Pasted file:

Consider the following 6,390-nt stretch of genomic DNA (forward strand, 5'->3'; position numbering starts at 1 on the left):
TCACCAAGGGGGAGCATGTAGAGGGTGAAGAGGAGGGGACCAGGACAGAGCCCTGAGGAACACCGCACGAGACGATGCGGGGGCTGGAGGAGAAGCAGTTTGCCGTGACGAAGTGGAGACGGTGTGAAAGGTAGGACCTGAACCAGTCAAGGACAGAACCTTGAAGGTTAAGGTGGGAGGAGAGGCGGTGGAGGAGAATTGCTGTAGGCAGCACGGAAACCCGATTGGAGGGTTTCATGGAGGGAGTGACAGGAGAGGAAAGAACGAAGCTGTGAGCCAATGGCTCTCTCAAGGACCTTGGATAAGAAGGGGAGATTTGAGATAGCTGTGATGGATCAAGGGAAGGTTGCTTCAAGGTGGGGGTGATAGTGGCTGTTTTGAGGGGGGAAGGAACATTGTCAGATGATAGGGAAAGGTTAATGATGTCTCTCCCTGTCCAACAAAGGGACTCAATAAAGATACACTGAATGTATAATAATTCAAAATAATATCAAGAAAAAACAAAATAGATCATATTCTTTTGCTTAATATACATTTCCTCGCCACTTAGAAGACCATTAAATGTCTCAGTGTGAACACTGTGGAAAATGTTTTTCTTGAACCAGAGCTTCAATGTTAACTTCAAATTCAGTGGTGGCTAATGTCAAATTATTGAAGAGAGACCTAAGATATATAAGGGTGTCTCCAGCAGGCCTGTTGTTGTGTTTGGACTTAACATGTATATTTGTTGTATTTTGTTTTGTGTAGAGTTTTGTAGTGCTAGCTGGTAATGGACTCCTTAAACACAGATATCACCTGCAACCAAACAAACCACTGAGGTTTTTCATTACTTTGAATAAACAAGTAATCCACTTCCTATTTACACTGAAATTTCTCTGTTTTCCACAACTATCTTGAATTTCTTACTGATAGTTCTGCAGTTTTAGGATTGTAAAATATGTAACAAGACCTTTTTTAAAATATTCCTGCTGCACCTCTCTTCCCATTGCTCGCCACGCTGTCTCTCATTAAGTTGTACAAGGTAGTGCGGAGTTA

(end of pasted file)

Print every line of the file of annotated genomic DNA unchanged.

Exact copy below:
Consider the following 6,390-nt stretch of genomic DNA (forward strand, 5'->3'; position numbering starts at 1 on the left):
TCACCAAGGGGGAGCATGTAGAGGGTGAAGAGGAGGGGACCAGGACAGAGCCCTGAGGAACACCGCACGAGACGATGCGGGGGCTGGAGGAGAAGCAGTTTGCCGTGACGAAGTGGAGACGGTGTGAAAGGTAGGACCTGAACCAGTCAAGGACAGAACCTTGAAGGTTAAGGTGGGAGGAGAGGCGGTGGAGGAGAATTGCTGTAGGCAGCACGGAAACCCGATTGGAGGGTTTCATGGAGGGAGTGACAGGAGAGGAAAGAACGAAGCTGTGAGCCAATGGCTCTCTCAAGGACCTTGGATAAGAAGGGGAGATTTGAGATAGCTGTGATGGATCAAGGGAAGGTTGCTTCAAGGTGGGGGTGATAGTGGCTGTTTTGAGGGGGGAAGGAACATTGTCAGATGATAGGGAAAGGTTAATGATGTCTCTCCCTGTCCAACAAAGGGACTCAATAAAGATACACTGAATGTATAATAATTCAAAATAATATCAAGAAAAAACAAAATAGATCATATTCTTTTGCTTAATATACATTTCCTCGCCACTTAGAAGACCATTAAATGTCTCAGTGTGAACACTGTGGAAAATGTTTTTCTTGAACCAGAGCTTCAATGTTAACTTCAAATTCAGTGGTGGCTAATGTCAAATTATTGAAGAGAGACCTAAGATATATAAGGGTGTCTCCAGCAGGCCTGTTGTTGTGTTTGGACTTAACATGTATATTTGTTGTATTTTGTTTTGTGTAGAGTTTTGTAGTGCTAGCTGGTAATGGACTCCTTAAACACAGATATCACCTGCAACCAAACAAACCACTGAGGTTTTTCATTACTTTGAATAAACAAGTAATCCACTTCCTATTTACACTGAAATTTCTCTGTTTTCCACAACTATCTTGAATTTCTTACTGATAGTTCTGCAGTTTTAGGATTGTAAAATATGTAACAAGACCTTTTTTAAAATATTCCTGCTGCACCTCTCTTCCCATTGCTCGCCACGCTGTCTCTCATTAAGTTGTACAAGGTAGTGCGGAGTTA